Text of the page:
The word on the street is that independent booksellers are in trouble. In the last eight years 500 of them (one third of the total) have vanished, under attack from Amazon, ebooks and the supermarkets.
This means that all told there are now under 1000 bookshops left, down from 2000 in 1990.
I got interested in this when I read that one of the top brass in the book publishing world told the press that, “The book trade, the government and the general public need to realise that if we don’t take action now, the future of our bookshops – and therefore the health of the publishing industry and reading itself – is at risk.”
And I thought … not necessarily.
You see I have a number of small publishers who hold stock in the Admiral Document Storage warehouses, and not only do they seem to be doing quite well, but they are also trading as publishers without really having much to do with independent bookshops.
This is not to knock independent bookshops in any way – I like a good bookshop as much as anyone. But I am not sure that their future is inexorably tied up with the publishing industry.
Anyway I got quite interested in this problem and so took the time to ask one of my clients exactly how publishing worked for him.
My client specialises in specific types of books – football books, books on rock music, and so on. In each sphere he enters he operates in the same way.
First off he only publishes books where there is a very identifiable market that he can reach in several ways. So he won’t publish a book on football in general, but will publish one on a particular club in the 1960s and so on.
Second, he builds a blog on the same subject as the book and writes about the topic, maybe even publishing extracts from the book. So when the book comes out he has an audience he can reach at once.
Third he does sell through Amazon, paying them to hold the book in stock.
Finally, if there are any specialist outlets, such as shops associated with the football club, independent record labels issuing the music of the rock bands being written about, etc, they are brought in as possible selling points.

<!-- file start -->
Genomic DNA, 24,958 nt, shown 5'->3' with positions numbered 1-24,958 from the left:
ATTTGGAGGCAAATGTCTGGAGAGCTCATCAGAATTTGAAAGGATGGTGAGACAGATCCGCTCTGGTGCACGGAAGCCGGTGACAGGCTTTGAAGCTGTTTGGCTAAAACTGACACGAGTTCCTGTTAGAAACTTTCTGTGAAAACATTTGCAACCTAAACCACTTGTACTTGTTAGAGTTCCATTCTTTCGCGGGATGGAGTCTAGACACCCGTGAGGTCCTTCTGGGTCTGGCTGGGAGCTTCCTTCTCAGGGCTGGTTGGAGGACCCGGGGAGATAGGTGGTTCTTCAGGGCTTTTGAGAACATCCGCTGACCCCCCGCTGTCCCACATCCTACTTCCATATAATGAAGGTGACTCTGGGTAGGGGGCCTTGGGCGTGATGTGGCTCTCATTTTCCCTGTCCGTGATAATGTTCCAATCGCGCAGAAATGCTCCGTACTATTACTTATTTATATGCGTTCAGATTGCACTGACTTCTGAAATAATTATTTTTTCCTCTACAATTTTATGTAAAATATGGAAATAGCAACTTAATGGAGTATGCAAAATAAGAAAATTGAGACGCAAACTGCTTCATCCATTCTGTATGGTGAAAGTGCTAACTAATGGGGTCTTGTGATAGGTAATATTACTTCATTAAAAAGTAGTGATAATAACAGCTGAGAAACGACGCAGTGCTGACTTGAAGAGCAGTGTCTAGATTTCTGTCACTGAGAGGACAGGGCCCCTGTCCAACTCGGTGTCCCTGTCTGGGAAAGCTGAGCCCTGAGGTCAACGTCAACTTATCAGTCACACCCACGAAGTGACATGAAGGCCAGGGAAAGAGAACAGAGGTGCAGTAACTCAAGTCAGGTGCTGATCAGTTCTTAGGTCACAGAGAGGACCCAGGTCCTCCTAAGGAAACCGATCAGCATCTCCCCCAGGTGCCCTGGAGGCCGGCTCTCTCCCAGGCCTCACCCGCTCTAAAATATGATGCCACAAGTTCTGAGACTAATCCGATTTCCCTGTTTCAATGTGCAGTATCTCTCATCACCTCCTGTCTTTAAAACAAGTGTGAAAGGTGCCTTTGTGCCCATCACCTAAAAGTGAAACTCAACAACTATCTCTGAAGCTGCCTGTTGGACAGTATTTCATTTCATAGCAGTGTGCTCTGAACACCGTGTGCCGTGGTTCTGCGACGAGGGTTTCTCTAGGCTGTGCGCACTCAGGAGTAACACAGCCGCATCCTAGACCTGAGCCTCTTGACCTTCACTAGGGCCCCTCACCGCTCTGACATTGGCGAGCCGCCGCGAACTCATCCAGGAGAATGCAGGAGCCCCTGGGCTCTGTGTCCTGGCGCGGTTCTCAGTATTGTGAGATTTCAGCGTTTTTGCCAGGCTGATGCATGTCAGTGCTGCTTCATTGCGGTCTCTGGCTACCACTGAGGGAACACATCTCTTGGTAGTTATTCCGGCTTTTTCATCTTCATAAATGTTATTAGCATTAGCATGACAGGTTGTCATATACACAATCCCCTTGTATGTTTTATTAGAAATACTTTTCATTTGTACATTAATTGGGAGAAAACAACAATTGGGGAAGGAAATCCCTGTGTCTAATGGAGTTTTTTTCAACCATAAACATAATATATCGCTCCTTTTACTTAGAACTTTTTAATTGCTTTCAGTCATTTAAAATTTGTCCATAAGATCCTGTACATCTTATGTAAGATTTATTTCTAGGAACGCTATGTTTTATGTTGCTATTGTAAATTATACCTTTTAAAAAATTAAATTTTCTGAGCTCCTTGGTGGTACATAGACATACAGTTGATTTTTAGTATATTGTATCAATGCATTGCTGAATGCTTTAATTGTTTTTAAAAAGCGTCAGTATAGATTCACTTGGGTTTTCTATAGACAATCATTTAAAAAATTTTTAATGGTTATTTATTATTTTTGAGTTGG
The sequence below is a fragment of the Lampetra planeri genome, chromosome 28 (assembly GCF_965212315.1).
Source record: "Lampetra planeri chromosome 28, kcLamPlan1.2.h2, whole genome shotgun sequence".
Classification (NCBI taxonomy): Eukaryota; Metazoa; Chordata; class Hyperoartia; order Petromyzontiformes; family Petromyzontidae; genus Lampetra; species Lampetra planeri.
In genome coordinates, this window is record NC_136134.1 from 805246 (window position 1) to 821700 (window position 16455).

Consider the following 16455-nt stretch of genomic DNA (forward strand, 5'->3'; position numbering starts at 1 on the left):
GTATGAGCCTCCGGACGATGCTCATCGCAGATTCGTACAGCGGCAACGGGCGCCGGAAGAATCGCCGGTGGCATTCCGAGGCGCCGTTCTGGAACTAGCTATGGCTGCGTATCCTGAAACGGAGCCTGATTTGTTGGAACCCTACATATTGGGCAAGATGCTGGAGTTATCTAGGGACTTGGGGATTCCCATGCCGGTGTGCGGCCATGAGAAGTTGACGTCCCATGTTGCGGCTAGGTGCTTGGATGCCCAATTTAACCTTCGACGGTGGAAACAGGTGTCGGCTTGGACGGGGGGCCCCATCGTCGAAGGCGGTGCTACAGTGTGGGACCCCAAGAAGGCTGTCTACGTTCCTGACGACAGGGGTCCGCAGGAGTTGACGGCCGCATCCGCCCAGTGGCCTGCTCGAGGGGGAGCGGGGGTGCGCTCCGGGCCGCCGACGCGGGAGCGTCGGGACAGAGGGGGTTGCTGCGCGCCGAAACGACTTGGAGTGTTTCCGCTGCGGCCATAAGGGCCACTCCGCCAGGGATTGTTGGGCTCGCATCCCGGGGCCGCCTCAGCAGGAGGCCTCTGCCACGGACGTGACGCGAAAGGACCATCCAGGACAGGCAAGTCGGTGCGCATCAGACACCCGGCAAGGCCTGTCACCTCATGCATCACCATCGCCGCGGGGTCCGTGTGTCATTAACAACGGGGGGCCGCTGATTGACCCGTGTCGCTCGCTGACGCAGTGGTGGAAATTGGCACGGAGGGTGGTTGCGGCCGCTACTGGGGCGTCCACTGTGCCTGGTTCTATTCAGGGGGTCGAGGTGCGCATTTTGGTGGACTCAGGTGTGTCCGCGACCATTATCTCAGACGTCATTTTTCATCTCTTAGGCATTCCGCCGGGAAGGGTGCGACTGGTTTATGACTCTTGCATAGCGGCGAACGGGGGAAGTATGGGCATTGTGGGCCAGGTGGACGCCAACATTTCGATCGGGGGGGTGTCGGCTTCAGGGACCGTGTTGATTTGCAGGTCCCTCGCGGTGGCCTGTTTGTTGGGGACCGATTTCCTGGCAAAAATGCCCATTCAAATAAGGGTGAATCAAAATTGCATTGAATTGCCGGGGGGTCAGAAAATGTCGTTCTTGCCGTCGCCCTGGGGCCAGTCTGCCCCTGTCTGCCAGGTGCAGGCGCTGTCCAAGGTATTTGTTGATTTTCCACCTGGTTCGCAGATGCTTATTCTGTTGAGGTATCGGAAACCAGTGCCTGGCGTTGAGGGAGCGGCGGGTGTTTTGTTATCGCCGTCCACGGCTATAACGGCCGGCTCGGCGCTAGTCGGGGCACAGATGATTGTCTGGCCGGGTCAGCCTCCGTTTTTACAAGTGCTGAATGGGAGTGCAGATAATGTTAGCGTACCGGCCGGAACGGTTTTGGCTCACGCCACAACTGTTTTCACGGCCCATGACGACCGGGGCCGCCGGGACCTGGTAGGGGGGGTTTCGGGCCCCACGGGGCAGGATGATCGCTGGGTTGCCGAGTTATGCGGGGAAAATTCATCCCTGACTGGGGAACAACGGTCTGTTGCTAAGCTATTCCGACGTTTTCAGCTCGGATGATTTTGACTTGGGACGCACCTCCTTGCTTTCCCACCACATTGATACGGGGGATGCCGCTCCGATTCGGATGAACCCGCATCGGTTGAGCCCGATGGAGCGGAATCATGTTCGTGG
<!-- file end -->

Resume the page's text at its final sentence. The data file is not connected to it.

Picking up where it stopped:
It seems to me that this is the way forward for the smaller publishers, and yes, sadly, it does by-pass the independent bookshop.
But interestingly, it also by-passes the larger publishers too, and from what I can gather that is pretty much their own fault.
I know in speaking with friends that 20 or so years ago it was possible for a person of average writing ability to be able to write a book and get it published.
Today, anyone approaching a publisher tends to get a letter back saying, “Sorry we only take new authors on via an agent.” Go to the agents and they say, “We are not taking any new authors on.”
Such a state of affairs puzzled me for a while until I met up with the director of one of the more established publishing firms who confessed that what they did was look for high readership blogs. When they found one that looked viable they would offer the writer the chance to publish his/her blog writing as a book. These days that is how books get published.
I will be sorry to see more and more independent bookshops go – but I have to admit that much of the time they don’t stock the sort of books I particularly want to read.
And besides, the changeover has been good news for us. Small publishers deposit 100 or so copies of their book in our storage facility, and then take them out in groups of 20 or 50 as sales come in.
Most of them operate from their own home, using the spare bedroom, etc, as a room in which they can receive the orders and pack up the books required. An occasional drive over to Admiral Document Storage completes the entire business operation.
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